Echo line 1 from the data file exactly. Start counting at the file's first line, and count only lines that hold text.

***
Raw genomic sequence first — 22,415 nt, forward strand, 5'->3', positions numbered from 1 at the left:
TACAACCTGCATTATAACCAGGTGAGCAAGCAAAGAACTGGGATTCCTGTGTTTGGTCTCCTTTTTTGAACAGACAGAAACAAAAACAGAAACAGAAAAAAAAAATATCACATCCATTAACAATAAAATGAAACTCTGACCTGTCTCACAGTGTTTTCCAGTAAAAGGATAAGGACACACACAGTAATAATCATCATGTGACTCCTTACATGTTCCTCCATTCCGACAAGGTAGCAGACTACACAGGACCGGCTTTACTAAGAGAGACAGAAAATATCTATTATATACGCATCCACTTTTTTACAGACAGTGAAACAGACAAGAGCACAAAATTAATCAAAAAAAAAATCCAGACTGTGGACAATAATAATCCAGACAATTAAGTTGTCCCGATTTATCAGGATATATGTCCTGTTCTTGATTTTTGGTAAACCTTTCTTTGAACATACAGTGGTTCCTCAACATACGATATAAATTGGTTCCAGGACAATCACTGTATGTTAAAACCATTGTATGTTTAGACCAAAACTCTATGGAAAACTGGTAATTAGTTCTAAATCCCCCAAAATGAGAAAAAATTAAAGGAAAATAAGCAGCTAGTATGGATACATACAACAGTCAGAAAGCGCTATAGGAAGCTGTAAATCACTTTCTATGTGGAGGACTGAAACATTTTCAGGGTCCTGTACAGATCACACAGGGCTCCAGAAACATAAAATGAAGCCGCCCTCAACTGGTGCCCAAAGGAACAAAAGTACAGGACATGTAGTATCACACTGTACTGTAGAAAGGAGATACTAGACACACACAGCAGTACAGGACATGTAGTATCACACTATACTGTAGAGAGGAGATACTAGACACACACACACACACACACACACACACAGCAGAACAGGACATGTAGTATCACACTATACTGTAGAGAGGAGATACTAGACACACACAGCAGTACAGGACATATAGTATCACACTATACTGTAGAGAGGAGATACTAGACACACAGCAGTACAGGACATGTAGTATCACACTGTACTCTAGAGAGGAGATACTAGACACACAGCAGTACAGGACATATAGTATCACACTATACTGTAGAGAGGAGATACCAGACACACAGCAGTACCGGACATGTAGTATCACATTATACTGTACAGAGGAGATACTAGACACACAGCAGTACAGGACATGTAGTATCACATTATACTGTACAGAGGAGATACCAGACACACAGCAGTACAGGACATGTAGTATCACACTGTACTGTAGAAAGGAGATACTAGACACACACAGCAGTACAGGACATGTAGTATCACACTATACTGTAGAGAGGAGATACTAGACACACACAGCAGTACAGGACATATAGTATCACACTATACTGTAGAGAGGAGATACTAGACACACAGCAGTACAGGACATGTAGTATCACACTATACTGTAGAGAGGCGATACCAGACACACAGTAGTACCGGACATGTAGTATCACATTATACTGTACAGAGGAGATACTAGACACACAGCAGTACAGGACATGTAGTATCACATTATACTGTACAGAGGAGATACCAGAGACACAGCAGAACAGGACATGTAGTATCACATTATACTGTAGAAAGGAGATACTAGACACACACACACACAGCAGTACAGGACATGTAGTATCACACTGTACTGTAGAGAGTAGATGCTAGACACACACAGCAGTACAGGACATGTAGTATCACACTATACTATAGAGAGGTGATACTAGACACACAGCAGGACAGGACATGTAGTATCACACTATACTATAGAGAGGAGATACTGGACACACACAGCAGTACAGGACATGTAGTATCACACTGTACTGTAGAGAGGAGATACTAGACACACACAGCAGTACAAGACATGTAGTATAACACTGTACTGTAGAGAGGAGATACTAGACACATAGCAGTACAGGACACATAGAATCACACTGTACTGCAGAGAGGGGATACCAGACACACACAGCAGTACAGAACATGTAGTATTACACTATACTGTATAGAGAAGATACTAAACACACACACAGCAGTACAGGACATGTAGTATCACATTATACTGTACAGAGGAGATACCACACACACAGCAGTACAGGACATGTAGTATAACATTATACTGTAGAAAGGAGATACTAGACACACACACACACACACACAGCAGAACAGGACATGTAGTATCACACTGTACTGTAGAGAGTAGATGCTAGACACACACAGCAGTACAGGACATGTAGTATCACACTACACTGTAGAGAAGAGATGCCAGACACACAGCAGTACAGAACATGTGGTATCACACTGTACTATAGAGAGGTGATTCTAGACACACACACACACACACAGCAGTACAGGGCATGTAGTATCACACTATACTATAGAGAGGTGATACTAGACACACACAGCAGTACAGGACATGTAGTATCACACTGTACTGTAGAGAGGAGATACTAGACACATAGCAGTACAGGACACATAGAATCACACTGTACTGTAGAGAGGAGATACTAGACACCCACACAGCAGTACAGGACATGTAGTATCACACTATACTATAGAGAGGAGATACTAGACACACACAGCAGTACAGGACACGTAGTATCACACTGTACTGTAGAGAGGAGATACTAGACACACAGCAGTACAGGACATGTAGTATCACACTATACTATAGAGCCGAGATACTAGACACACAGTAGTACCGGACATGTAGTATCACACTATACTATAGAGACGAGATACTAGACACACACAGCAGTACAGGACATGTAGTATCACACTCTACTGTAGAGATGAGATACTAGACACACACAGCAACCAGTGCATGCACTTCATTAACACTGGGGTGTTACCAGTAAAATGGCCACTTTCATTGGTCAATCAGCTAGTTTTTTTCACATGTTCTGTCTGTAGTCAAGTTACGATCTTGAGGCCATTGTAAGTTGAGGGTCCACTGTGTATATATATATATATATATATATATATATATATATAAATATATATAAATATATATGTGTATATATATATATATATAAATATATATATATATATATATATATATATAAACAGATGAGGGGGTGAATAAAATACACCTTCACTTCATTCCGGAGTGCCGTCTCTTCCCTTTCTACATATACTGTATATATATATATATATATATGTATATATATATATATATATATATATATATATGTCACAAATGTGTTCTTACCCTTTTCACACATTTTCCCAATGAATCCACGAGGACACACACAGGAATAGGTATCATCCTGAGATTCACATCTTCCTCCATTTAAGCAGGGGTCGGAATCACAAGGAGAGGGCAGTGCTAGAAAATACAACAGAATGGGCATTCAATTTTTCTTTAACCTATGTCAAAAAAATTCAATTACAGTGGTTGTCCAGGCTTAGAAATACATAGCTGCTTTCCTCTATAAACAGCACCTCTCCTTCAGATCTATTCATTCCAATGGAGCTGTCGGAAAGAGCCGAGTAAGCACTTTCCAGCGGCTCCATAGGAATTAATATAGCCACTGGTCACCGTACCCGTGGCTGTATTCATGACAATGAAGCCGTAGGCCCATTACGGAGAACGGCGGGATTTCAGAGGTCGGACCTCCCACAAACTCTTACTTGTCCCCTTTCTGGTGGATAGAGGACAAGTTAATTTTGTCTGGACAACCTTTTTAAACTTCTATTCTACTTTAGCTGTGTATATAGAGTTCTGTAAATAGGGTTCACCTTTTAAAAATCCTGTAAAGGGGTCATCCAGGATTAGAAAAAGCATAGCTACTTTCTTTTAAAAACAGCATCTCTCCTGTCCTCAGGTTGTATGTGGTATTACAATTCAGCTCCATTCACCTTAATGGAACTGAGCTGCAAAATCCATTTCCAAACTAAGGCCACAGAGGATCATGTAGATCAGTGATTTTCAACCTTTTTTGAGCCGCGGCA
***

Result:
Raw genomic sequence first — 22,415 nt, forward strand, 5'->3', positions numbered from 1 at the left: